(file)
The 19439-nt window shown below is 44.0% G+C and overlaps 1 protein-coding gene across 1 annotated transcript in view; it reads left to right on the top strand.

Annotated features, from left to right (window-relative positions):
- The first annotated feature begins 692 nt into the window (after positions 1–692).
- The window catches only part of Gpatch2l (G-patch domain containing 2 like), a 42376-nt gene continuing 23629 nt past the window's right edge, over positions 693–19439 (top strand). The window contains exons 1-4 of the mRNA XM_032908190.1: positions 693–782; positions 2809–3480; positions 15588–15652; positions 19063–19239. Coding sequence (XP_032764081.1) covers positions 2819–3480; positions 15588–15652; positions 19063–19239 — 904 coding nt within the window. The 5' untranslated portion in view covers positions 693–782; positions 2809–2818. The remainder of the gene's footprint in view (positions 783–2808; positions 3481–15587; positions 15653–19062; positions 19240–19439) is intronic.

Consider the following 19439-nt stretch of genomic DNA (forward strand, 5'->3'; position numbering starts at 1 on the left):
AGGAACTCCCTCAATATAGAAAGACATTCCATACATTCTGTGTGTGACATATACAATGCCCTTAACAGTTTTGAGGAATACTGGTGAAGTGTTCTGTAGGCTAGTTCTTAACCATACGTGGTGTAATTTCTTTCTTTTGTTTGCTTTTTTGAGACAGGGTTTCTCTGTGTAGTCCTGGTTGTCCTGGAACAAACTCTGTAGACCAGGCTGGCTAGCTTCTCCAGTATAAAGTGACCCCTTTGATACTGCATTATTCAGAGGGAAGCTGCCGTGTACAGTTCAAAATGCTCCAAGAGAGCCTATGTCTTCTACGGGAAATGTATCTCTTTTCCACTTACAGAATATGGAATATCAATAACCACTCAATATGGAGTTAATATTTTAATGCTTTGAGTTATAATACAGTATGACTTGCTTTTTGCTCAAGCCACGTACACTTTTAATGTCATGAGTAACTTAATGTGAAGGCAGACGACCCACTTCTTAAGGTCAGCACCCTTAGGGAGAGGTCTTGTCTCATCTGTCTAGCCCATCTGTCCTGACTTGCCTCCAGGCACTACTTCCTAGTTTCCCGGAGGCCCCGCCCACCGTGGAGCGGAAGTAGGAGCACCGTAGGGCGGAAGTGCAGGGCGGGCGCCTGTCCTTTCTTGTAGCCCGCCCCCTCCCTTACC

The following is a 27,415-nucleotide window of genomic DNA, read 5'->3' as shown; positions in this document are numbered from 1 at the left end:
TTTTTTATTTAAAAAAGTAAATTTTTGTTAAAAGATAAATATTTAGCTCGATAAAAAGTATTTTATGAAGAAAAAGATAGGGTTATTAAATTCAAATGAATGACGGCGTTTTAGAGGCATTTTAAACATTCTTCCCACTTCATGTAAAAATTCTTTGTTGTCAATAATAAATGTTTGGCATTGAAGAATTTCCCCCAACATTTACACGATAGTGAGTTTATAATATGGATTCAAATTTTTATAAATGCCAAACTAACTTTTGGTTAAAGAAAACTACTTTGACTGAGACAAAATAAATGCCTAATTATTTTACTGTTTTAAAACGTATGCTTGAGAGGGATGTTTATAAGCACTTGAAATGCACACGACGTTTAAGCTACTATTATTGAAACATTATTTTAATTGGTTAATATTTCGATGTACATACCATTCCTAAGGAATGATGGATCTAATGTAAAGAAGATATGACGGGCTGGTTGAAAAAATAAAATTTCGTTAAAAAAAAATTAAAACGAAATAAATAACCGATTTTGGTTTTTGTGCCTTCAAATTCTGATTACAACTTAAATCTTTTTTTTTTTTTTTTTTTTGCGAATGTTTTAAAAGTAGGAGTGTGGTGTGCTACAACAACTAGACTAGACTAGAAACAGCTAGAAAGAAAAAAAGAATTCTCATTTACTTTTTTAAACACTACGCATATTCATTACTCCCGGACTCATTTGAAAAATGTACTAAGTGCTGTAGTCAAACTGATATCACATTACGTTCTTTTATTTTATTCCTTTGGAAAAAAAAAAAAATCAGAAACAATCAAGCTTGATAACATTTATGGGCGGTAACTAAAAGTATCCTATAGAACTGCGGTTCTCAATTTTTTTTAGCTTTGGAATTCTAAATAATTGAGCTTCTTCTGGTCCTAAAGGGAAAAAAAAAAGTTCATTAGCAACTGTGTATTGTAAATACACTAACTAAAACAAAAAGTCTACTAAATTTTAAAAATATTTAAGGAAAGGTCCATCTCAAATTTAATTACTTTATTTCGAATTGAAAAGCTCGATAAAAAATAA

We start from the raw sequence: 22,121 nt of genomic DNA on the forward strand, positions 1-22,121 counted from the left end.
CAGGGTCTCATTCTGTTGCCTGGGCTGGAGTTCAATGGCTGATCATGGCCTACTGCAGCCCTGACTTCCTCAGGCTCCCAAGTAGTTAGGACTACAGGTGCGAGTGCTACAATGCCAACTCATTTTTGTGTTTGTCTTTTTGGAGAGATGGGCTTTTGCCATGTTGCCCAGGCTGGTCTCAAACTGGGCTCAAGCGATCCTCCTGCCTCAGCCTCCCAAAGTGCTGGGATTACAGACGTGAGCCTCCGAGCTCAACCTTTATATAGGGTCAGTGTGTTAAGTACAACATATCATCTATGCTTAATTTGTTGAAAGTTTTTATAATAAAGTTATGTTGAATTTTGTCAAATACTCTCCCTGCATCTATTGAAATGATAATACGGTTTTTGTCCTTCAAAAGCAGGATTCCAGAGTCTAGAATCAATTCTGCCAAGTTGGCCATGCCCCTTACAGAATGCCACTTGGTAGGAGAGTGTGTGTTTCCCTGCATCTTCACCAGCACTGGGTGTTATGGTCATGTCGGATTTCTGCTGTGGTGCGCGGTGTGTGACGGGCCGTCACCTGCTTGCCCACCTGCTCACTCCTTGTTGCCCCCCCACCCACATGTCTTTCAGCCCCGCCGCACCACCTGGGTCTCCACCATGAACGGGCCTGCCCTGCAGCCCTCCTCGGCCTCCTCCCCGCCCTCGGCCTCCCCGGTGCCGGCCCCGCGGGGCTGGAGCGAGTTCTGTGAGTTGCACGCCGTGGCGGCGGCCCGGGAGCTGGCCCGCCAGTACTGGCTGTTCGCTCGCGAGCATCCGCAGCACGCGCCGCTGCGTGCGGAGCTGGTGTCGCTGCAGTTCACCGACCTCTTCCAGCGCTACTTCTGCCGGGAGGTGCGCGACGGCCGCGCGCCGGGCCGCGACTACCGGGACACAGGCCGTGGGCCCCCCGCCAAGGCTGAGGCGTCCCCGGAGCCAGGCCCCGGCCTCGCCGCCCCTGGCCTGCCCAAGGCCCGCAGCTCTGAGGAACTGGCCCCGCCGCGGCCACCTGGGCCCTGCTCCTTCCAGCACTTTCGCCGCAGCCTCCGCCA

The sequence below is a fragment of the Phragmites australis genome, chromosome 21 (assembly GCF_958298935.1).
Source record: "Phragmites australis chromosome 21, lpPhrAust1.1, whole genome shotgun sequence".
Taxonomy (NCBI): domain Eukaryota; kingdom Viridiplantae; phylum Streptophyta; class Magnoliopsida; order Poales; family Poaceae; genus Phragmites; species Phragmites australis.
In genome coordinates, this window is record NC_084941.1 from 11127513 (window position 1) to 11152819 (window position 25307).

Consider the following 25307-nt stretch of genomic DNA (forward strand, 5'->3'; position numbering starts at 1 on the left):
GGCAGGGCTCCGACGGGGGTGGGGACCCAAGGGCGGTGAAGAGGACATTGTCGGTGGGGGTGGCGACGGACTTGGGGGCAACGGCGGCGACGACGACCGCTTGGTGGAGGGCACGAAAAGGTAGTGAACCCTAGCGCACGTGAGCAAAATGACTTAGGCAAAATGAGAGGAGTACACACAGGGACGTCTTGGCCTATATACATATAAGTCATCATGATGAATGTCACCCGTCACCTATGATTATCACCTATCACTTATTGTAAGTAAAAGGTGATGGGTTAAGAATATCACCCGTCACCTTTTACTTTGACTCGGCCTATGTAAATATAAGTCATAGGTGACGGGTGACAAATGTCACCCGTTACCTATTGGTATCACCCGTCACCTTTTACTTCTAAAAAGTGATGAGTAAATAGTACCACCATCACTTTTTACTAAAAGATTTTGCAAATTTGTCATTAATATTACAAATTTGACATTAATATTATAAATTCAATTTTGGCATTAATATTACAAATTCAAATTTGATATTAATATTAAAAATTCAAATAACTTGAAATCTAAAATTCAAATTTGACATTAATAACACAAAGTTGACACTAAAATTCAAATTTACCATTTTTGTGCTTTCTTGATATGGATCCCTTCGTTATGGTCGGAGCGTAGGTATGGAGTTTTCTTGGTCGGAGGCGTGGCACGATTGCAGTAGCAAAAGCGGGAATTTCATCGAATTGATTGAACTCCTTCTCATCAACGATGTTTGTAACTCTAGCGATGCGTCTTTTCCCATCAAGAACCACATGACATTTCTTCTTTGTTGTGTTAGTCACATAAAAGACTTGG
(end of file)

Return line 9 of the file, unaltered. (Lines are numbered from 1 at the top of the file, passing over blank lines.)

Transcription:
We start from the raw sequence: 22,121 nt of genomic DNA on the forward strand, positions 1-22,121 counted from the left end.